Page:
Although the psalmist in Psalm 100:2 exhorts us to serve God in His house of prayer, this also applies to our entire walk of life, and to our serving Him wherever we are. One of our versifications of "Come before His presence with singing'' is (PRC Psalter):
O make a joyful noise, ye lands.
And serve the Lord with fear:
With gladness wait His high commands,
And with a song draw near.
The Psalm does indeed speak of God's gates and courts, referring to the temple. But, as in this versification we must in all our walk of life, also during the week, wait God's high commands. We must serve Him every day and sing His praises seven days a week.
It is so much easier to serve Him and sing His praises when we are with other sheep of His flock. But we must not hesitate to do so when we are with those who never step into His house of prayer. The simple truth of the matter is that if we praise God only on the Sabbath, and do not serve His high commands the other six days, our praise is mockery. It certainly is not with sincere gladness.
Not keeping God's commandments means that we deny that He is God. And actions speak louder than words, when our life is one of sin all week. Then we make a noise on the Sabbath that only sounds like praise to God. The unbelievers round about us put more stock in what we do than in what we say. Both cannot be true. And we should bear in mind that during the other six days of the week, we are just as surely in God's presence as in His house of prayer on the Sabbath. He is God, and from Him we cannot hide.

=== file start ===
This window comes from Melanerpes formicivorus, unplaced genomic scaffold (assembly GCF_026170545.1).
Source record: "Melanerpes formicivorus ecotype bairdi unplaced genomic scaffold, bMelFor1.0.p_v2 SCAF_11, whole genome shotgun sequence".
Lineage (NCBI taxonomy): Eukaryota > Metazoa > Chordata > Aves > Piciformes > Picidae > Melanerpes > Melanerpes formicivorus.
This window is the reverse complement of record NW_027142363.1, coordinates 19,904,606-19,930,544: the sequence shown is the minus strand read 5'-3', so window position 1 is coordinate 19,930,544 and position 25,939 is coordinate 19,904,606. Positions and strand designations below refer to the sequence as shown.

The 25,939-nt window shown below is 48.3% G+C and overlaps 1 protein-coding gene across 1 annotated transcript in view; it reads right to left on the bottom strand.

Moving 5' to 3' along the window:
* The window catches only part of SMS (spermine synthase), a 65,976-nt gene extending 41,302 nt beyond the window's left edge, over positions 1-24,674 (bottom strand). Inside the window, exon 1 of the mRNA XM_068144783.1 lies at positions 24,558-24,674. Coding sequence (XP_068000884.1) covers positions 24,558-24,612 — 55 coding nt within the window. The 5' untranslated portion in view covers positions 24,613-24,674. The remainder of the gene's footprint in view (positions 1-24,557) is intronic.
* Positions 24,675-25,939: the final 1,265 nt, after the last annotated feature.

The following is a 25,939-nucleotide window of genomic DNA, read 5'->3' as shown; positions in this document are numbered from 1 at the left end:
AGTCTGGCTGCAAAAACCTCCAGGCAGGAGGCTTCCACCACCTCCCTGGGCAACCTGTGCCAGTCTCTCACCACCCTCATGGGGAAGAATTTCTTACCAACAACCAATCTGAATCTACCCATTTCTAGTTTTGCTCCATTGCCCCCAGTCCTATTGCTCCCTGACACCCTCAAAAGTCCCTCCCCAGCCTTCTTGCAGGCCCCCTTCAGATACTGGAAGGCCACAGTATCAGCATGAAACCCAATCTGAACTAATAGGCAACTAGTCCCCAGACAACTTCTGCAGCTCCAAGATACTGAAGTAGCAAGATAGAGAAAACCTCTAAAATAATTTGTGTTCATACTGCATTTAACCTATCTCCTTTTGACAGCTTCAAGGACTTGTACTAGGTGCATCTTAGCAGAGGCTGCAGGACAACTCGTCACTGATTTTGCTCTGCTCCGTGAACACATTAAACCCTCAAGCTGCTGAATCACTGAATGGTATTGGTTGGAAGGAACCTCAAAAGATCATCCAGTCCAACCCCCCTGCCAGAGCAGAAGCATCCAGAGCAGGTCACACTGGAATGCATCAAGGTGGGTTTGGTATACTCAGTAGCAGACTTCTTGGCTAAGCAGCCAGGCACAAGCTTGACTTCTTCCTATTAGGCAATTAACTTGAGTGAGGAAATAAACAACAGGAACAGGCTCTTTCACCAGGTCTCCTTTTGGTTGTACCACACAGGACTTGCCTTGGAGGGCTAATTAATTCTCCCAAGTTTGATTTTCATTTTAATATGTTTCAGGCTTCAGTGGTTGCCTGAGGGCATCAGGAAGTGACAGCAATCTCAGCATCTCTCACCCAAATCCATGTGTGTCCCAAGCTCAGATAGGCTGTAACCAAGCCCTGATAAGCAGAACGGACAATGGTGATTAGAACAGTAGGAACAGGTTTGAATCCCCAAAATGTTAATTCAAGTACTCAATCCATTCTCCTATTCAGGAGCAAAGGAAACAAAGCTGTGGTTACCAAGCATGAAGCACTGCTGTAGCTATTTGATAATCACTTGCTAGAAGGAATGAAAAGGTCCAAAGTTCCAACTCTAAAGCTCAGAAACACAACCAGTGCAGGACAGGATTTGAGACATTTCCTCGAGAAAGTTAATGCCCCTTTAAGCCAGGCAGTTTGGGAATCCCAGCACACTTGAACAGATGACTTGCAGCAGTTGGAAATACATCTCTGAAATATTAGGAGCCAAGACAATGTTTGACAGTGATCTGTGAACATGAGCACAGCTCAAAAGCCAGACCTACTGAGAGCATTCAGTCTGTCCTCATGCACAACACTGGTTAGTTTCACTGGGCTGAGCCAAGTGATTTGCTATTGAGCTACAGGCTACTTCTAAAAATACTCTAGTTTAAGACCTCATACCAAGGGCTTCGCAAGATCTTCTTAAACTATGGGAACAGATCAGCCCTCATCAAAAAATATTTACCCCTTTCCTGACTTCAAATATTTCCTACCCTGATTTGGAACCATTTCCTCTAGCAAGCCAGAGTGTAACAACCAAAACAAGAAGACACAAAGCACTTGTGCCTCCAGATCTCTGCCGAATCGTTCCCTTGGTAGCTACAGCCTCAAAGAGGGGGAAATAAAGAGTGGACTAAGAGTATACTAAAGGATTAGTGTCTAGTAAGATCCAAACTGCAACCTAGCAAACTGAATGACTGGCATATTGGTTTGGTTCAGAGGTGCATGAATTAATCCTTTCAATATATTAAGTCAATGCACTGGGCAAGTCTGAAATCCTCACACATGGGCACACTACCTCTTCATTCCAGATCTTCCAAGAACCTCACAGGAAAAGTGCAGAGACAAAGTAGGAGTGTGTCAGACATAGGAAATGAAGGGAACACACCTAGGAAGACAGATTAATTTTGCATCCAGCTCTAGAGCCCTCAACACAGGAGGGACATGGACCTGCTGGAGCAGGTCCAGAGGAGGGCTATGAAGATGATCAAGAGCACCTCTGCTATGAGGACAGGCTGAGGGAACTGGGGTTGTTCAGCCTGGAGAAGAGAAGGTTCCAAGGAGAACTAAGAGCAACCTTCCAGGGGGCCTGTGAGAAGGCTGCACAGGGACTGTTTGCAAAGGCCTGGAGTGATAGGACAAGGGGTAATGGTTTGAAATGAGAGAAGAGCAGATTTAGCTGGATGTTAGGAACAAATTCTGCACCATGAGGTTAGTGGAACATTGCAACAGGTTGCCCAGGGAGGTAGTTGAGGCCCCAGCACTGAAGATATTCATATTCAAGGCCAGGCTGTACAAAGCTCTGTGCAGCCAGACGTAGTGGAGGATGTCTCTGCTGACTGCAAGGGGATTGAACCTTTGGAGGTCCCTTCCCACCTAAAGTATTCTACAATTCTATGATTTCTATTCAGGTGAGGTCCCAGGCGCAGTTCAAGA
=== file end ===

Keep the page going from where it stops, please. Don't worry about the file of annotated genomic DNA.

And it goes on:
Very important then it is that we come to His house of prayer to learn more and more of His mercy and faithfulness, but also of our calling to bless His name before those with whom we come in contact during the week; and that we show thankfulness to God for His mercy and faithfulness by a walk of love to Him. While we walk in sin our words of thankfulness for salvation from sin are not true. God blesses us daily. And in the measure that we enjoy our salvation we are going to sing praises and walk in love to God.
Song for Meditation: Psalter #4
Quote for Reflection:
John Owen: "Aaron was made a priest with a great outward solemnity. The sacrifices which were offered, and the garments he put on, with his visible separation from the rest of the people, had a great ceremonial glory in them. There was nothing of all this, nor any thing like unto it, in the consecration of the Lord Christ unto his office. But yet, indeed, these things had no glory, in comparison of that excelling glory which accompanied those invisible acts of divine authority, wisdom, and grace, which communicated his office unto him. And indeed, in the worship of God, who is a spirit, all outward ceremony is a diminution and debasement of it. Hence were ceremonies ‘for beauty and for glory’ multiplied under the old testament; but yet, as the apostle shows, they were all but ‘carnal.’ But as the sending of Christ himself, and his investiture with all his offices, were by secret and invisible acts of God and his Spirit; so all evangelical worship, as to the glory of it, is spiritual and internal only. And the removal of the old pompous ceremonies from our worship is but the taking away of the veil which hindered from an insight and entrance into the holy place" (Hebrews, vol. 5, p. 451).
- Date: 28-February
Rev. John A. Heys was born on March 16, 1910 in Grand Rapids, MI. He was ordained and installed into the ministry at Hope, Walker, MI in 1941. He later served at Hull, Iowa beginning in 1955. In 1959 he accepted the call to serve the South Holland, IL Protestant Reformed Church. He received and accepted the call to Holland, Michigan Protestant Reformed Church in 1967. He retired from the active ministry in 1980. He entered into glory on February 16, 1998.